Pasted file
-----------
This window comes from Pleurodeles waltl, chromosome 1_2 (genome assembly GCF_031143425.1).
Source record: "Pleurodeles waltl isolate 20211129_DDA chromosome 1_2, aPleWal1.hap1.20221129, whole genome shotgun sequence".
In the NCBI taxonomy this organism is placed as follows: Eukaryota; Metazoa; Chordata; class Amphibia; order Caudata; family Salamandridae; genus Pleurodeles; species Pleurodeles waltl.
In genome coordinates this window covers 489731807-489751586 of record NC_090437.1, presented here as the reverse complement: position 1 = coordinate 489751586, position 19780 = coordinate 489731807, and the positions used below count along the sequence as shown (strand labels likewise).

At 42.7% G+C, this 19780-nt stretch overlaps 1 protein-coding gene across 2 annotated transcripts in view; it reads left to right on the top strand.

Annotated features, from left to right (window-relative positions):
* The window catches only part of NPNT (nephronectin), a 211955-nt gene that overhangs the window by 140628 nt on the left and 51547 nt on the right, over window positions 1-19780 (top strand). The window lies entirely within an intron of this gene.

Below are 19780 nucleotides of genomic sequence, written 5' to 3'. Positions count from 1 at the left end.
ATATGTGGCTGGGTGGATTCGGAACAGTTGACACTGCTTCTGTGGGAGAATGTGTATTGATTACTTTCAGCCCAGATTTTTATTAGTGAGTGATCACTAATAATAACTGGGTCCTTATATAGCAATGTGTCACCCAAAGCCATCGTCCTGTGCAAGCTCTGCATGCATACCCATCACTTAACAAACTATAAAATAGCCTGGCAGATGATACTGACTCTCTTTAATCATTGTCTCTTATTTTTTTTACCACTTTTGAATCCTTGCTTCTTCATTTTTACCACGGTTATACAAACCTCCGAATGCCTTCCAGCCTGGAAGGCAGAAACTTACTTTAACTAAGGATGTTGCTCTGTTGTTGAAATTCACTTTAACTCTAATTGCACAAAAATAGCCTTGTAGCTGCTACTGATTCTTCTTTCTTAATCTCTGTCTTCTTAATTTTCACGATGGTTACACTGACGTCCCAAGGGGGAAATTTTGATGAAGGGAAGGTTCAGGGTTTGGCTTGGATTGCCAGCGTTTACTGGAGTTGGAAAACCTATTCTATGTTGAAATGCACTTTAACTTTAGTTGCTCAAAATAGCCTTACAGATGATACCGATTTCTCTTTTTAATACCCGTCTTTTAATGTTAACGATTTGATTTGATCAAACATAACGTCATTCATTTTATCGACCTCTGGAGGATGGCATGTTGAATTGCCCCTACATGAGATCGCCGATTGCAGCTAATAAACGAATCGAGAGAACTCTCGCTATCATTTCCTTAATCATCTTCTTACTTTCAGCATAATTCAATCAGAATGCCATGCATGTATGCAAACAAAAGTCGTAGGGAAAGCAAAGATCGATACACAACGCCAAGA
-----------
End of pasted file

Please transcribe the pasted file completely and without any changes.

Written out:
This window comes from Pleurodeles waltl, chromosome 1_2 (genome assembly GCF_031143425.1).
Source record: "Pleurodeles waltl isolate 20211129_DDA chromosome 1_2, aPleWal1.hap1.20221129, whole genome shotgun sequence".
In the NCBI taxonomy this organism is placed as follows: Eukaryota; Metazoa; Chordata; class Amphibia; order Caudata; family Salamandridae; genus Pleurodeles; species Pleurodeles waltl.
In genome coordinates this window covers 489731807-489751586 of record NC_090437.1, presented here as the reverse complement: position 1 = coordinate 489751586, position 19780 = coordinate 489731807, and the positions used below count along the sequence as shown (strand labels likewise).

At 42.7% G+C, this 19780-nt stretch overlaps 1 protein-coding gene across 2 annotated transcripts in view; it reads left to right on the top strand.

Annotated features, from left to right (window-relative positions):
* The window catches only part of NPNT (nephronectin), a 211955-nt gene that overhangs the window by 140628 nt on the left and 51547 nt on the right, over window positions 1-19780 (top strand). The window lies entirely within an intron of this gene.

Below are 19780 nucleotides of genomic sequence, written 5' to 3'. Positions count from 1 at the left end.
ATATGTGGCTGGGTGGATTCGGAACAGTTGACACTGCTTCTGTGGGAGAATGTGTATTGATTACTTTCAGCCCAGATTTTTATTAGTGAGTGATCACTAATAATAACTGGGTCCTTATATAGCAATGTGTCACCCAAAGCCATCGTCCTGTGCAAGCTCTGCATGCATACCCATCACTTAACAAACTATAAAATAGCCTGGCAGATGATACTGACTCTCTTTAATCATTGTCTCTTATTTTTTTTACCACTTTTGAATCCTTGCTTCTTCATTTTTACCACGGTTATACAAACCTCCGAATGCCTTCCAGCCTGGAAGGCAGAAACTTACTTTAACTAAGGATGTTGCTCTGTTGTTGAAATTCACTTTAACTCTAATTGCACAAAAATAGCCTTGTAGCTGCTACTGATTCTTCTTTCTTAATCTCTGTCTTCTTAATTTTCACGATGGTTACACTGACGTCCCAAGGGGGAAATTTTGATGAAGGGAAGGTTCAGGGTTTGGCTTGGATTGCCAGCGTTTACTGGAGTTGGAAAACCTATTCTATGTTGAAATGCACTTTAACTTTAGTTGCTCAAAATAGCCTTACAGATGATACCGATTTCTCTTTTTAATACCCGTCTTTTAATGTTAACGATTTGATTTGATCAAACATAACGTCATTCATTTTATCGACCTCTGGAGGATGGCATGTTGAATTGCCCCTACATGAGATCGCCGATTGCAGCTAATAAACGAATCGAGAGAACTCTCGCTATCATTTCCTTAATCATCTTCTTACTTTCAGCATAATTCAATCAGAATGCCATGCATGTATGCAAACAAAAGTCGTAGGGAAAGCAAAGATCGATACACAACGCCAAGA